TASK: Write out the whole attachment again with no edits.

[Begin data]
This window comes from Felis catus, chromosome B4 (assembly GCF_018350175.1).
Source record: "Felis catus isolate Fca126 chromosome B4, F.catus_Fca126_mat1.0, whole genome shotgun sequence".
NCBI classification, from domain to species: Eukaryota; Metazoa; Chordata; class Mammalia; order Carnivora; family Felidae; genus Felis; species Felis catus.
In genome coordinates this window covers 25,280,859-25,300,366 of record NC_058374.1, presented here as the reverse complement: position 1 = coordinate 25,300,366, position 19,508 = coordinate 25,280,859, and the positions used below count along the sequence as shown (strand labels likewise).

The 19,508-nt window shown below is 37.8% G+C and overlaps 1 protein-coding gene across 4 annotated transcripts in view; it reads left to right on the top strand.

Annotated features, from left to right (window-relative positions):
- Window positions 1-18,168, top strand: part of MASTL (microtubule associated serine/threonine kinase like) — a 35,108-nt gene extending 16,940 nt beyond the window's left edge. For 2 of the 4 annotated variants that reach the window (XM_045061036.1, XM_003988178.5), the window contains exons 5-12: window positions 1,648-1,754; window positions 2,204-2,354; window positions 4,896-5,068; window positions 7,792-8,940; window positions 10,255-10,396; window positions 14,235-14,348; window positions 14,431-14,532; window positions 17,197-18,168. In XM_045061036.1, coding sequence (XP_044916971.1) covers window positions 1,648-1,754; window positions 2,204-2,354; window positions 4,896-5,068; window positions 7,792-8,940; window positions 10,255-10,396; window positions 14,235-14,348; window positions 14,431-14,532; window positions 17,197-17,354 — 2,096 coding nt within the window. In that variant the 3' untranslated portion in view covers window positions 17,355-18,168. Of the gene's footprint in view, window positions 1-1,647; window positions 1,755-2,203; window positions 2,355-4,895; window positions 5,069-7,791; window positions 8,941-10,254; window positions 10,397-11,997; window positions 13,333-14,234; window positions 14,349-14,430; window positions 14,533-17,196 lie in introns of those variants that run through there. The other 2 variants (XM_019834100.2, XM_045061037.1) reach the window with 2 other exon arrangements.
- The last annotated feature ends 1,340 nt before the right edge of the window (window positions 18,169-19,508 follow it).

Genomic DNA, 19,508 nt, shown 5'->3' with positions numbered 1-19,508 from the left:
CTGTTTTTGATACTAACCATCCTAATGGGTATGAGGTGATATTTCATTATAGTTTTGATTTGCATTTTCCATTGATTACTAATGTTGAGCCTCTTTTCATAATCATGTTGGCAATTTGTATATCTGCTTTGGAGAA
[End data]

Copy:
This window comes from Felis catus, chromosome B4 (assembly GCF_018350175.1).
Source record: "Felis catus isolate Fca126 chromosome B4, F.catus_Fca126_mat1.0, whole genome shotgun sequence".
NCBI classification, from domain to species: Eukaryota; Metazoa; Chordata; class Mammalia; order Carnivora; family Felidae; genus Felis; species Felis catus.
In genome coordinates this window covers 25,280,859-25,300,366 of record NC_058374.1, presented here as the reverse complement: position 1 = coordinate 25,300,366, position 19,508 = coordinate 25,280,859, and the positions used below count along the sequence as shown (strand labels likewise).

The 19,508-nt window shown below is 37.8% G+C and overlaps 1 protein-coding gene across 4 annotated transcripts in view; it reads left to right on the top strand.

Annotated features, from left to right (window-relative positions):
- Window positions 1-18,168, top strand: part of MASTL (microtubule associated serine/threonine kinase like) — a 35,108-nt gene extending 16,940 nt beyond the window's left edge. For 2 of the 4 annotated variants that reach the window (XM_045061036.1, XM_003988178.5), the window contains exons 5-12: window positions 1,648-1,754; window positions 2,204-2,354; window positions 4,896-5,068; window positions 7,792-8,940; window positions 10,255-10,396; window positions 14,235-14,348; window positions 14,431-14,532; window positions 17,197-18,168. In XM_045061036.1, coding sequence (XP_044916971.1) covers window positions 1,648-1,754; window positions 2,204-2,354; window positions 4,896-5,068; window positions 7,792-8,940; window positions 10,255-10,396; window positions 14,235-14,348; window positions 14,431-14,532; window positions 17,197-17,354 — 2,096 coding nt within the window. In that variant the 3' untranslated portion in view covers window positions 17,355-18,168. Of the gene's footprint in view, window positions 1-1,647; window positions 1,755-2,203; window positions 2,355-4,895; window positions 5,069-7,791; window positions 8,941-10,254; window positions 10,397-11,997; window positions 13,333-14,234; window positions 14,349-14,430; window positions 14,533-17,196 lie in introns of those variants that run through there. The other 2 variants (XM_019834100.2, XM_045061037.1) reach the window with 2 other exon arrangements.
- The last annotated feature ends 1,340 nt before the right edge of the window (window positions 18,169-19,508 follow it).

Genomic DNA, 19,508 nt, shown 5'->3' with positions numbered 1-19,508 from the left:
CTGTTTTTGATACTAACCATCCTAATGGGTATGAGGTGATATTTCATTATAGTTTTGATTTGCATTTTCCATTGATTACTAATGTTGAGCCTCTTTTCATAATCATGTTGGCAATTTGTATATCTGCTTTGGAGAA